Sandia National Laboratories took fast action when the COVID-19 pandemic began, supplementing existing technology transfer programs with creative new initiatives. Sandia personnel have been working nonstop to combat both the medical and economic effects of the pandemic, and many of these efforts have been focused locally.
Sandia, one of the largest employers in New Mexico, is positioned to help create new companies and new products that can build upon the lab’s intellectual property (IP) and the talent already in the state. These new companies will create jobs that will add to the state’s prosperity. They might also become suppliers of goods and services to Sandia.
“This isn’t just a public health crisis; it’s also an economic crisis,” said Susan Seestrom, Sandia’s chief research officer. “Companies need new ways of doing business. They need cybersecurity tools so they can operate remotely. They need advanced manufacturing techniques to produce goods that are in high demand. If Sandia’s intellectual property can help, we want to lower barriers to people getting it.”
The Rapid Technology Deployment Program (RTD) is opening about 75% of Sandia’s intellectual property (IP) portfolio for free licensing. More than 1,000 technologies are available for nonexclusive licenses. And the time needed to get the license is fast—a license is returned to applicants, if they are eligible, within two days. Applicants just fill in a form online. The program was up and running just over two weeks after being conceived.
“This isn’t just a public health crisis; it’s also an economic crisis,” said Susan Seestrom, Sandia’s chief research officer.
Sandia also became one of the 10 Founding Adopters of the Open COVID Pledge—along with Facebook, Amazon, Intel, Microsoft, and IBM—because its RTD program fit in with the model, which calls on organizations worldwide to make their patents and copyrights freely available in the fight against the pandemic. Other national laboratories have since implemented Sandia’s RTD program. At the time of this award submission, 10 licenses had been signed, and some of those were issued the same day the application was submitted.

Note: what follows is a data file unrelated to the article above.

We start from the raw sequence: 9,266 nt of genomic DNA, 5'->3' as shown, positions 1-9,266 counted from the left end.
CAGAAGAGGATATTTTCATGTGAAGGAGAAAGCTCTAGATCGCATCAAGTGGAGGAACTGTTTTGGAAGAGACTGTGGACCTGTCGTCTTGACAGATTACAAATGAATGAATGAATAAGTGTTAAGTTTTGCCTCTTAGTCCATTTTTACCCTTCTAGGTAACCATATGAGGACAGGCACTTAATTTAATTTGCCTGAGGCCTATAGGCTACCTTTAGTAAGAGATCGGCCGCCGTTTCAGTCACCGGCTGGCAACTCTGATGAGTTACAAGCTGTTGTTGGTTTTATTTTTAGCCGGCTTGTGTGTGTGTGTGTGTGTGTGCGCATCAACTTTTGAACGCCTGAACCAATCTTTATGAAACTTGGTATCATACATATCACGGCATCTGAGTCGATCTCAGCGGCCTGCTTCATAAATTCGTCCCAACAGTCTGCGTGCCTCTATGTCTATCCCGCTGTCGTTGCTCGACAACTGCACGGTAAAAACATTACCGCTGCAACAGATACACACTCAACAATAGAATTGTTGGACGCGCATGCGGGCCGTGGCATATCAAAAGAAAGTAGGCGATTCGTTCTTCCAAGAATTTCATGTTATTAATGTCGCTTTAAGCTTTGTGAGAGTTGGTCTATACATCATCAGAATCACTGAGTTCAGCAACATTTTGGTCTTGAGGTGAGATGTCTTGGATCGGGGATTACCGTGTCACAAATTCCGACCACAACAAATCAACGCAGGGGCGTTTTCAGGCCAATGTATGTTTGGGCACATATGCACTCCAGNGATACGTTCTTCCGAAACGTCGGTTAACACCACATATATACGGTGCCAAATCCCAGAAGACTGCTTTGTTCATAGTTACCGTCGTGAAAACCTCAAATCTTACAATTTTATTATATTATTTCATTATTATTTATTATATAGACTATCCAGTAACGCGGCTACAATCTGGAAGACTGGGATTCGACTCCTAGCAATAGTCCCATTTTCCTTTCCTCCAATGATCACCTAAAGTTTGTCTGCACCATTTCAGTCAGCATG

The New Mexico Small Business Assistance (NMSBA) program has rapidly mobilized to assist local companies with COVID-19 related product development challenges. Individual projects were fast-tracked through the system. NMSBA program managers and principal investigators (PIs) worked evenings and weekends to assess lab capabilities, develop each project’s scope of work, and process requests through the approval system. Once the projects were approved, the PIs prioritized the projects and worked long hours to interface with the participating businesses to complete the projects as soon as possible.
One project helped Wayward Sons Craft-Distillery in Santa Fe quickly develop and produce hand sanitizer. Named Elbow Bump, the product helped the company respond to the widespread shortage of hand sanitizer in New Mexico and nearby states. Another NMSBA project helped Albuquerque medical device manufacturers Marpac, Sierra Peaks, and Sew-EZ test materials being used to make medical-grade N95-like masks.
For leveraged projects—those involving multiple companies—a special call was put out, and the NMSBA process was modified to fast-track COVID-19 related projects. For the first emergency proposal, NTX, NTXBio, BIuveris, and VM Technology were approved for $80,000 of technical assistance from Sandia to aid in the encapsulation of a proprietary RNA-based COVID-19 vaccine candidate. Sandia is testing an approach to scale the manufacturing process to produce up one million doses per day.